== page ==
Gold giant Newmont’s $16.9 billion bid for Australia’s Newcrest clouded by deal doubts – Latest News Update

Top gold producer Newmont (NEM) Corp said it had made a $16.9 billion bid for Australian peer Newcrest (NCMGF) Mining to build a global gold behemoth, though investors and analysts said it undervalued the target amid a leadership change.

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Newcrest is looking for a new boss as former chief executive Sandeep Biswas stepped down in December, while global interest rates are expected to peak this year and then fall, improving the gold price outlook.

The Australian prospector said it was considering the all-stock proposal in a filing that came in response to media speculation over the weekend. Shareholders’ initial feedback is that they want a higher price, said a person familiar with Newcrest’s deliberations.

“A good litmus test for a reasonably priced deal is one where both seller and buyer feel somewhat disadvantaged by underselling or overpaying,” said Simon Mawhinney, chief investment officer at Allan Gray, the largest shareholder of Newcrest with a 7.36. % interest. “It’s not clear to me that this kind of symmetry exists with these deal terms.”

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Shares of Newcrest rose as much as 14.4% to A$25.60 ($17.77), the highest since May 2022, but remained below the implied current offer price of $27.16, suggesting investors are not thrilled. convinced that the deal would succeed. Shares closed 9.3% higher at A$24.53.

Newmont, which is already the world’s largest gold producer by market capitalization and ounces produced, said the combination represented “a powerful value proposition.”

Newcrest’s business includes its top-rated Cadia assets in Australia, a growing footprint in North America and Papua New Guinea, and growth potential in copper, highly valued as a key to the energy transition. BHP (BBL) Group offered $6.4 billion in December for Australian copper miner Oz (OZMLF) Minerals Minerals.

Newmont’s proposal is through an agreed settlement that would have to be recommended by Newcrest’s board of directors and is subject to due diligence, various regulatory approvals and a shareholder vote that could take months.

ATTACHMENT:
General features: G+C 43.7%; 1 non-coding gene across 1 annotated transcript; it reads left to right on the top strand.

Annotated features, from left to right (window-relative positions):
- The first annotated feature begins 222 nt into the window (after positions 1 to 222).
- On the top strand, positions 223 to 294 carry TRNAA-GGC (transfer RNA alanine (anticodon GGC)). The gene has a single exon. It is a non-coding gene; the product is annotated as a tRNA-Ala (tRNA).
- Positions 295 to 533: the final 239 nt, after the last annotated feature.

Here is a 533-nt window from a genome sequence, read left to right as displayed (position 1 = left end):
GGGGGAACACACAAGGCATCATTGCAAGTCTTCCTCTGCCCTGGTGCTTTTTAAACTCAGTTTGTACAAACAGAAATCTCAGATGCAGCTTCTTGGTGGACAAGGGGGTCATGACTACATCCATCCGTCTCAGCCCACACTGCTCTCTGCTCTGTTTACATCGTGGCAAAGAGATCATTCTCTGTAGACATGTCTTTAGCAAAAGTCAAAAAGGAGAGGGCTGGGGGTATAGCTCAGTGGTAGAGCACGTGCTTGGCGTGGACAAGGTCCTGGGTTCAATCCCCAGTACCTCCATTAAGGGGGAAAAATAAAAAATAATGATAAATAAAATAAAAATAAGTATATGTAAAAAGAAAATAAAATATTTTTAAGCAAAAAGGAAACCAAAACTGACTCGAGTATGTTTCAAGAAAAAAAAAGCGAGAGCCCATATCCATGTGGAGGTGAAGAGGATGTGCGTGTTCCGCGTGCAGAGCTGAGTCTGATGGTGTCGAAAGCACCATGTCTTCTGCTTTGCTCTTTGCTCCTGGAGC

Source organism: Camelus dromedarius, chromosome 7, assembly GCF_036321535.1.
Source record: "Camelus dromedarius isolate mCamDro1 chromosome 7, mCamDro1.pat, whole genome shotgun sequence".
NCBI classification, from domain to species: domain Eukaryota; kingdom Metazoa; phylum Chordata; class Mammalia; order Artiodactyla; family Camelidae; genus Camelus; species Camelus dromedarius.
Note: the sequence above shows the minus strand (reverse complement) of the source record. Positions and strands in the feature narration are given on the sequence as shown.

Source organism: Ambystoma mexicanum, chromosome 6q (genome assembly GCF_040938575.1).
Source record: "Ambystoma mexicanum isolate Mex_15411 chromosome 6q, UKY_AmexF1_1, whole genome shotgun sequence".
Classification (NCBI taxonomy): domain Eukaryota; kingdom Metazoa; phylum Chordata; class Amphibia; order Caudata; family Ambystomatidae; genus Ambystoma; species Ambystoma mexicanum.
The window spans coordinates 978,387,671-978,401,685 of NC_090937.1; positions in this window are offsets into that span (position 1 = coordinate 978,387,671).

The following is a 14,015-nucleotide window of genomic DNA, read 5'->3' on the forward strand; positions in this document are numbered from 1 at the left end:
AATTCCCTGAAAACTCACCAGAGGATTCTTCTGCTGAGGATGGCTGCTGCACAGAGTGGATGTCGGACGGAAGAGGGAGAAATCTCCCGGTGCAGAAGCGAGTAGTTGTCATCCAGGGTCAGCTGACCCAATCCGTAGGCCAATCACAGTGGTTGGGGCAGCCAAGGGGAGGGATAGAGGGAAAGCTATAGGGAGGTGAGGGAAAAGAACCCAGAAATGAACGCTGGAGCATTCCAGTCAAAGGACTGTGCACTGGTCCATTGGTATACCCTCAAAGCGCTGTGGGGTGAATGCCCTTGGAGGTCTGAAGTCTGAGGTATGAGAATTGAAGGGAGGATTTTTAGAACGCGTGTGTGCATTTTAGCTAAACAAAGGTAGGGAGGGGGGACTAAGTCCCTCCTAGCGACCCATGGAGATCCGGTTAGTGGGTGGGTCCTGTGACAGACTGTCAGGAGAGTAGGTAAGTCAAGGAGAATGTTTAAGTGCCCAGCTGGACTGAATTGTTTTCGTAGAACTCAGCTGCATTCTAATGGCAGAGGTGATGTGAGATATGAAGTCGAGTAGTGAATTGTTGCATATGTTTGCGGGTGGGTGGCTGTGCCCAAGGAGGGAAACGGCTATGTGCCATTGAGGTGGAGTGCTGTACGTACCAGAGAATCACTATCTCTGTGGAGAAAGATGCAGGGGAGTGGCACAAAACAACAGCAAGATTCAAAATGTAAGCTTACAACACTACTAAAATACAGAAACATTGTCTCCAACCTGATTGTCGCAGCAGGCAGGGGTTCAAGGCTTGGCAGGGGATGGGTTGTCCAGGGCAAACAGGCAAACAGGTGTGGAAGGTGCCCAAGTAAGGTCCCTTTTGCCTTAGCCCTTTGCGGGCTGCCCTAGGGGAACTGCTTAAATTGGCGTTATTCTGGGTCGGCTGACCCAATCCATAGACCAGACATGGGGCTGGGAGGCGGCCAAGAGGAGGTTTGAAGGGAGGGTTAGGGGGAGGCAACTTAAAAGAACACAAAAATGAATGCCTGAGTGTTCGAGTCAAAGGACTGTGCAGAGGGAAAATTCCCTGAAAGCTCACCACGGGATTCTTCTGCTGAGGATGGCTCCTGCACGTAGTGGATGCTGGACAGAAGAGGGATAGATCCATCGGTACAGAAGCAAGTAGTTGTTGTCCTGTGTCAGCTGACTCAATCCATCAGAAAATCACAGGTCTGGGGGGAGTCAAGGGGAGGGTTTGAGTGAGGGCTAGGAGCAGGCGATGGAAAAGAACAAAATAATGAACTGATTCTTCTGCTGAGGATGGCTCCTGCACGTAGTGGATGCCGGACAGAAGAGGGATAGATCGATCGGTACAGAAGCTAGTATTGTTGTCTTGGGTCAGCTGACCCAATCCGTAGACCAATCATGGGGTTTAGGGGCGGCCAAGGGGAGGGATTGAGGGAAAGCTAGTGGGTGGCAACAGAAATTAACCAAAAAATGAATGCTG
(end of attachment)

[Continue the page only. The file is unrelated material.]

The indicative offer implies a 21% premium to Newcrest’s latest closing value of A$22.45, significantly lower than the traditional takeover premium of 30%, according to Morningstar analyst Jon Mills, who values ​​Newcrest at approximately A$31 per share.

Newcrest stockholders would receive 0.380 Newmont shares for each Newcrest share, giving them a 30% stake in the expanded miner. It’s a 4.7% improvement over an earlier offer of 0.363 per share that Newcrest had already rejected because it didn’t provide enough value to shareholders, Newcrest announced Monday.

If investors don’t support the deal, the board will be under pressure to improve Newcrest’s value, perhaps by breaking down assets like Australia’s Havieron and Telfer or Papua New Guinea’s Lihir, Barrenjoey analyst said Danny Morgan.

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Turnover leadership

Newcrest is expected to announce a new CEO this year, after Biswas announced his retirement after eight years.

Sherry Duhe, formerly chief financial officer, who joined Newcrest in February last year, is interim chief executive while a global internal and external search for a replacement is underway.

Newcrest has been seen as a target in recent years given its mediocre performance, but only a handful of buyers are big enough to take it out, said an investment banker who was not authorized to speak publicly on the matter.

The all-share nature of the offer meant the timing is more related to the fragility of Newcrest’s leadership than a big call for gold prices, but it also likely reflects a constructive view on the precious metal, the banker added.

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Risks for gold to break higher are mounting, Morgan Stanley said in a Jan. 16 note, noting that its macroeconomists were now forecasting lower rates and a weaker US dollar, in tailwinds for the metal.

Morgan Stanley is looking for a bull case of spot gold reaching $2,160 in the fourth quarter, up from $1,866 an ounce.

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